Adequate Housing is a Prerequisite for a Life of Dignity

Friday, May. 07, 2021
By Jean Hill
Director, Diocese of Salt Lake City Office of Life, Justice and Peace

What is a home? Who deserves shelter? As these questions are addressed across our state, Catholic teaching has some very clear answers.

Solidarity with people in poverty is an integral part of our baptismal call. Scripture is explicit about caring for the poor in general and, among other works of mercy, feeding the hungry and sheltering the homeless specifically. It is also clear that “the poor will always be with us” – something our church understands, but some in our secular society tend to forget, preferring quick “solutions” that tend to move poverty out of sight, and therefore out of mind, rather than move people out of poverty.

In Catholic teaching, any solution begins with recognition that every person has dignity and equal value. No matter what struggles a person faces – poverty, addiction, mental health, physical health or any other impediment to personal growth – that person deserves whatever is necessary to lead a fully human life. In the United States, those needs include housing, access to clean water and safe, healthy food, employment, education and health care. We understand that until a person is safely housed, education and employment may take a back seat, as may seeking health care or overcoming addiction. In our teaching, everyone deserves shelter, especially if there are other issues they need to address to stay successfully housed.  

When we talk about safe housing as a prerequisite for a life of dignity, our teaching refers to what would be considered housing in the country in which we live. In the U.S., few of us would be our most productive selves if we weren’t sure where we would be sleeping each night or if our sleeping arrangements involved a bunk bed in a room full of dozens of other people. Emergency shelter is a much-needed resource, but it isn’t housing designed to help individuals and families feel secure enough to pursue other needs, such as employment or education.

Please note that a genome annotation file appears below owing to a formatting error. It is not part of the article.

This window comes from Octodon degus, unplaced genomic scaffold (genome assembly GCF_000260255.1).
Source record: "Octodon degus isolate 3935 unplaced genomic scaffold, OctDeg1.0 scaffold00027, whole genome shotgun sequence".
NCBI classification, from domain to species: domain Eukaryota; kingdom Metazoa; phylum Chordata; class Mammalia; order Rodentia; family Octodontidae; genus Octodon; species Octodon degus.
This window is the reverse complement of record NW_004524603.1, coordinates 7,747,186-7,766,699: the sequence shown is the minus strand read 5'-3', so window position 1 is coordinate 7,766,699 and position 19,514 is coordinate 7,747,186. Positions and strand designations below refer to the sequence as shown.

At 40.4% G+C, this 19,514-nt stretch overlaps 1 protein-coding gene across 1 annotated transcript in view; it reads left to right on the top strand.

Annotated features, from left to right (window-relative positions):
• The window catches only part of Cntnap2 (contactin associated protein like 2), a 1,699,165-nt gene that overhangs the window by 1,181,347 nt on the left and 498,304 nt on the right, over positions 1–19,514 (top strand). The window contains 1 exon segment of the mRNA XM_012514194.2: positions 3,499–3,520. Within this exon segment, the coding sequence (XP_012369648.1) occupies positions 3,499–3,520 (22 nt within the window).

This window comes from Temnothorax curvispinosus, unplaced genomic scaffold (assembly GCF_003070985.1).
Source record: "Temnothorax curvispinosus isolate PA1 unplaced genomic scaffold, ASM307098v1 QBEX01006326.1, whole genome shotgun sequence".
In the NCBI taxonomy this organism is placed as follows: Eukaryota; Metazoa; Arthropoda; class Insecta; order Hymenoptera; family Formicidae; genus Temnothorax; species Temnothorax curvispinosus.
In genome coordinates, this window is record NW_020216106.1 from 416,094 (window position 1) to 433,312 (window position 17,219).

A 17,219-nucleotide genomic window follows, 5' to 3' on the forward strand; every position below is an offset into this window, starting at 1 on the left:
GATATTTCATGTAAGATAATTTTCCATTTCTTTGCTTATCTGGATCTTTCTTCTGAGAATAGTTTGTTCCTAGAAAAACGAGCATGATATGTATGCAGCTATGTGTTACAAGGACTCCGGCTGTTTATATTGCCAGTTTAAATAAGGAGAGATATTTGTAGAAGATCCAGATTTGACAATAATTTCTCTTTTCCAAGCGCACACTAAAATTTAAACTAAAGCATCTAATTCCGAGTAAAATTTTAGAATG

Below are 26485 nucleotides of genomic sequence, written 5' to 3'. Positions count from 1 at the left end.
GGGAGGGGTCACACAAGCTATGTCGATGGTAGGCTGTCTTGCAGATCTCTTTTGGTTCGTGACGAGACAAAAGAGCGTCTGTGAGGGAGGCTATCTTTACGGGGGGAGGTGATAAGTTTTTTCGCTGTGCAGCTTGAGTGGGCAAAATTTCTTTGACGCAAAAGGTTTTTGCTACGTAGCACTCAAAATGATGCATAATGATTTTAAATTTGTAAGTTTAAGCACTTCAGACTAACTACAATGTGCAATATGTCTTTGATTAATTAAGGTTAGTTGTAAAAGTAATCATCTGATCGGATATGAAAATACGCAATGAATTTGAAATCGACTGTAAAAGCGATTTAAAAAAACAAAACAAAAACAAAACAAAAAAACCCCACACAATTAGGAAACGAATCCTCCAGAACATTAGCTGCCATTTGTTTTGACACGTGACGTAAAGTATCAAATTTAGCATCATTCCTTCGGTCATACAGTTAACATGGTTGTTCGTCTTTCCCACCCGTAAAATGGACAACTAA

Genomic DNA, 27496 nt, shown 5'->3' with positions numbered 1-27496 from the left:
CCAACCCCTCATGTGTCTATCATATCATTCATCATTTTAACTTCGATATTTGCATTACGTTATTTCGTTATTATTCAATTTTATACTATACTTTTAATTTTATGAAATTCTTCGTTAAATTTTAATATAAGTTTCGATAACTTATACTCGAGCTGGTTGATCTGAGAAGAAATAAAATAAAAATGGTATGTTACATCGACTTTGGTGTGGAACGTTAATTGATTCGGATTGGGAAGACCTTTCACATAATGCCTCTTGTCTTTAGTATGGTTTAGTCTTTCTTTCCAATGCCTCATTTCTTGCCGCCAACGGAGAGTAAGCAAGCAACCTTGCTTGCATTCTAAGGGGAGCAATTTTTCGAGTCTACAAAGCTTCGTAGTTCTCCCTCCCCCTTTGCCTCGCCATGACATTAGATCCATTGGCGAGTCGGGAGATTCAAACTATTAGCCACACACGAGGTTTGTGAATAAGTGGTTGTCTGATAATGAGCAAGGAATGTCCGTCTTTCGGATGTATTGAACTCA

We also profess equal value for all. Thus, a person with limited income should not be forced into substandard housing. For some people with little to no income, tiny homes and hotels or motels converted into longer term shelter may be the perfect home. Several successful tiny home villages are making news as potential solutions to the desperate need for deeply affordable housing. These communities offer exciting potential and are worth pursuing. But tiny homes are not for everyone.  Often, these communities have shared kitchen and shower facilities. While such arrangements work perfectly for some residents, others may have very good reasons to require their own shower or kitchen facilities and need a home with these amenities.

The same is true for hotels or motels converted into “housing.” There are a number of individuals for whom such housing is all they need. But for someone with severe abuse or trauma in their past, spending every day in a hotel room may cause more harm than good. Anyone who has experienced the paper-thin walls of a hotel will understand why, for example, someone whose childhood involved loud, angry noises from abusive adults in their lives might find the constant noise of neighbors on all sides distressing.   

Both tiny homes and hotel/motel conversion are an important part of the housing equation, but neither will solve homelessness. Our teaching best explains why: Every human person is unique. Their different paths into and out of success, addiction or homelessness require a variety of housing options and resources to ensure that each person is able to access whatever they need to be successful in staying housed. This doesn’t mean a person can claim they need a 6,000-square-foot home, but it does mean those at the lowest incomes should have housing choices that fit their basic needs, just as those at higher incomes do.

Consistent with Catholic teaching, our homeless services system strives to place people in the right housing situation for them, understanding that when a person’s basic needs are met, they are better able to concentrate on other areas of their life that may be impeding their ability to reach their full human potential.

Jean Hill is director of the Diocese of Salt Lake City Office of Life, Justice and Peace. Contact her at

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